Adoration

O Come, Let Us Adore Him! Adoration is an important component of all Christian prayer. ACTS is an acronym for the four dimensions of Christian prayer: Adoration, Confession, Thanksgiving, and Supplication. This article focuses on one form of Adoration, that is, on Eucharistic Adoration of the Most Blessed Sacrament.  There are three traditional forms of Eucharistic Adoration: at Mass, before the Tabernacle, and during Exposition. We are invited to devoutly experience all these dimensions of Eucharistic Adoration for our spiritual growth in Christ. As Catholic Christians, the Holy Eucharist is the source and summit of our spiritual lives.

First, Eucharistic Adoration occurs primarily during Mass, where the Eucharist is consecrated, offered, and received in sacramental Holy Communion. Even if we receive the Eucharist at other times, we adore Christ who, through the miracle of transubstantiation, has transformed the bread and wine into his Body and Blood, making him really present to us, and allowing us to be intimately present to him.

Second, Eucharistic Adoration occurs whenever we pray before the Eucharist that is reserved in the Tabernacle. Whenever we spend time in adoration this way, we should remember to make a spiritual Holy Communion. Our church is open during the week, during regular parish office hours, so that people may make a visit to the Blessed Sacrament. You can also make such a visit before and after any Mass.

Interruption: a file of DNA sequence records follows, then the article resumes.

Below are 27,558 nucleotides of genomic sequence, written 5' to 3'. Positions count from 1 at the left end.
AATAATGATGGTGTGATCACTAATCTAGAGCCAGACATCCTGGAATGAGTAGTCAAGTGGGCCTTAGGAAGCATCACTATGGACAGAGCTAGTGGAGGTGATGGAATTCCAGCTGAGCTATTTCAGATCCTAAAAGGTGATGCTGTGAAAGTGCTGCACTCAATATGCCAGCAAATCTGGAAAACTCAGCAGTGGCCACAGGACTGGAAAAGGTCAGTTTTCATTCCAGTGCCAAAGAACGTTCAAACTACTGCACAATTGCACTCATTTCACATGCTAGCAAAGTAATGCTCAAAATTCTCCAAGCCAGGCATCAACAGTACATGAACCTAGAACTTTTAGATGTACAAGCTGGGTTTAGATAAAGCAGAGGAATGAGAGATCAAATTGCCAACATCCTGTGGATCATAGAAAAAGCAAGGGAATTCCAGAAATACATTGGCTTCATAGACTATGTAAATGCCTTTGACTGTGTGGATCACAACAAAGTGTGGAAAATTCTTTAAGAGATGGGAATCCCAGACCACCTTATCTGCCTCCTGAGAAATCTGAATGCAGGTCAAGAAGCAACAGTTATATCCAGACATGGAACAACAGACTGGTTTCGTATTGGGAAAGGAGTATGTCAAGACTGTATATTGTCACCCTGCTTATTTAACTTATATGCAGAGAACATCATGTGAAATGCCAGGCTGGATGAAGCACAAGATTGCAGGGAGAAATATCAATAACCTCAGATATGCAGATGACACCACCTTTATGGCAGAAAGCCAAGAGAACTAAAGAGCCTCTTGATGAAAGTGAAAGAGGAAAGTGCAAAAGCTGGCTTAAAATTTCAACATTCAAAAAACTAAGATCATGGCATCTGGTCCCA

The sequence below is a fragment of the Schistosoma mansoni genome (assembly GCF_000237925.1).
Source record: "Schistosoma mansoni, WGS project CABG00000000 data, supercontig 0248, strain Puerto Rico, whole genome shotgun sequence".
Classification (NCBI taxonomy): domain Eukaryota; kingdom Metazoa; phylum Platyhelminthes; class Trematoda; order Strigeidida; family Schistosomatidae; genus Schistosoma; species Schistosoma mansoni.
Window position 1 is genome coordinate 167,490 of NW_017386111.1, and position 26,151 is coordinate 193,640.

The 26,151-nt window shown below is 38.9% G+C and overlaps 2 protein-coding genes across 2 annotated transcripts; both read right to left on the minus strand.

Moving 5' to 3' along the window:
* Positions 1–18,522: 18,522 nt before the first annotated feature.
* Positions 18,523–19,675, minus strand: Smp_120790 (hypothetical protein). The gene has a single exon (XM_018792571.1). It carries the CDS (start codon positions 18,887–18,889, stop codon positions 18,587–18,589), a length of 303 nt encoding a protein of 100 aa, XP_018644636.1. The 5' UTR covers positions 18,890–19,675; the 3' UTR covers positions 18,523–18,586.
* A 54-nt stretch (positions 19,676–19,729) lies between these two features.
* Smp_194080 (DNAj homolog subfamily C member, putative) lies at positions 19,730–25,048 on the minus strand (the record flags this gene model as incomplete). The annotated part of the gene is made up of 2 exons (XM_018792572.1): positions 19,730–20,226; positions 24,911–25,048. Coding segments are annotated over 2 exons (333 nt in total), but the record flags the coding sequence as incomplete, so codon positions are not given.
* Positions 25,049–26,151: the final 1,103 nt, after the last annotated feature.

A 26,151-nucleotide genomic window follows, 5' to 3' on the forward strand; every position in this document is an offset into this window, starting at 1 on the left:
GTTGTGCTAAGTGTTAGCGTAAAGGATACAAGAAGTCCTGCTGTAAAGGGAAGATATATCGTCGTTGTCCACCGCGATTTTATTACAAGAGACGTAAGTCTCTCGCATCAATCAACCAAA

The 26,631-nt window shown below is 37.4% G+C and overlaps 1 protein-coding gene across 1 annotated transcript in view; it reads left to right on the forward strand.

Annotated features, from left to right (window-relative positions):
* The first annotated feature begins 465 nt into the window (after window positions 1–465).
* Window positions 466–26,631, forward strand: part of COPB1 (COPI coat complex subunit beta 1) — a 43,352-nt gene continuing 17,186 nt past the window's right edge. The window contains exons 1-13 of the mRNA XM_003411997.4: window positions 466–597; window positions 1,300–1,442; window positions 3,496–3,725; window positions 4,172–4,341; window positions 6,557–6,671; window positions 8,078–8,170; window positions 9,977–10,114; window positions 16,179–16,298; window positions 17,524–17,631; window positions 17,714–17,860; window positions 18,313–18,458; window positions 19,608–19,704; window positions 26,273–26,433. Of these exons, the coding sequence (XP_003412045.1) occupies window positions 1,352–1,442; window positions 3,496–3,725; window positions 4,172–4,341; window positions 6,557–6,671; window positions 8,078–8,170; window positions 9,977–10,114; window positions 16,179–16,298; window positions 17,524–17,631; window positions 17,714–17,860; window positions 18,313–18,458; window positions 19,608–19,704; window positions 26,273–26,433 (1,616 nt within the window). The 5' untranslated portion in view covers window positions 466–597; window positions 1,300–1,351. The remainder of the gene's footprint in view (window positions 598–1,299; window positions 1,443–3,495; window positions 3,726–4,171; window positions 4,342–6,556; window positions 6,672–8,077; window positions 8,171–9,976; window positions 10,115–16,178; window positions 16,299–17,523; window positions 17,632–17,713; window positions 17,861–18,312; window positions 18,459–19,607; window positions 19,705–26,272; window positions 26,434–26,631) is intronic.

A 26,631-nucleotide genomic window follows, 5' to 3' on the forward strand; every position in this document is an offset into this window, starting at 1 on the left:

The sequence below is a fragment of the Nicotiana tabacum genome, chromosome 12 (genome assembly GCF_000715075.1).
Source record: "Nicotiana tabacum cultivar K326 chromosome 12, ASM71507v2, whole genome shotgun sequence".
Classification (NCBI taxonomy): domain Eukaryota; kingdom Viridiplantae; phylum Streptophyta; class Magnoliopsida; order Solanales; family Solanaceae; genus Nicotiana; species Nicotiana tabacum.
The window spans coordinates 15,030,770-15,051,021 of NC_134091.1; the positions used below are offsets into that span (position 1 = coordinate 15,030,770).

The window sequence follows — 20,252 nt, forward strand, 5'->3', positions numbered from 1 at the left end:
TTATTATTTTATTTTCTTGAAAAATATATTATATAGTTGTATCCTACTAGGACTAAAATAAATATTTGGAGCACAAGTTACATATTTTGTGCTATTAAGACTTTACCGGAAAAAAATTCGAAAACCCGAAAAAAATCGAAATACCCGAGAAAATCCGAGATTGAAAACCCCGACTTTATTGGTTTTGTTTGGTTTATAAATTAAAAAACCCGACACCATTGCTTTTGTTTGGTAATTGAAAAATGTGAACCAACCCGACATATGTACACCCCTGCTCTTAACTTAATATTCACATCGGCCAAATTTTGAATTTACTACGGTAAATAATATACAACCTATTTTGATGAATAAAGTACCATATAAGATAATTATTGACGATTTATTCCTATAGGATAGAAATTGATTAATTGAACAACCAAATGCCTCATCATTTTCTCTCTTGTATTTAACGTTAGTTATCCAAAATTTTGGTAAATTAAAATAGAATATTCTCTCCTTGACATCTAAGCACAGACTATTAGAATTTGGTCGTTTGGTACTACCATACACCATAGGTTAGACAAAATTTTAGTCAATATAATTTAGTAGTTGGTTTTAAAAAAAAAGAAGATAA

Third, Eucharistic Adoration occurs whenever we pray before the Eucharist that is exposed in a Monstrance. Whenever we spend time in adoration this way, we should remember to make a spiritual Holy Communion. Our parish offers this kind of adoration on First Fridays, during our evening “Communio” prayer service.  There is also a simpler form of exposition in a ciborium. Eucharistic Exposition is usually concluded with the ceremony of Benediction. Whenever we attend Benediction, we should remember to make a spiritual Holy Communion, especially as we are blessed with the Holy Eucharist. At our parish, it is our custom to conclude Mass on the Feast of Corpus Christi with Benediction. 

A famous Christmas Carol has a refrain that beckons us to “Come, let us adore him!” Adoration is not just for Christmas, but is a dimension of every Christian prayer, and especially in the form of Eucharistic Adoration, as described above. Let us all accept this special invitation: “O come, let us adore him, Christ the Lord!”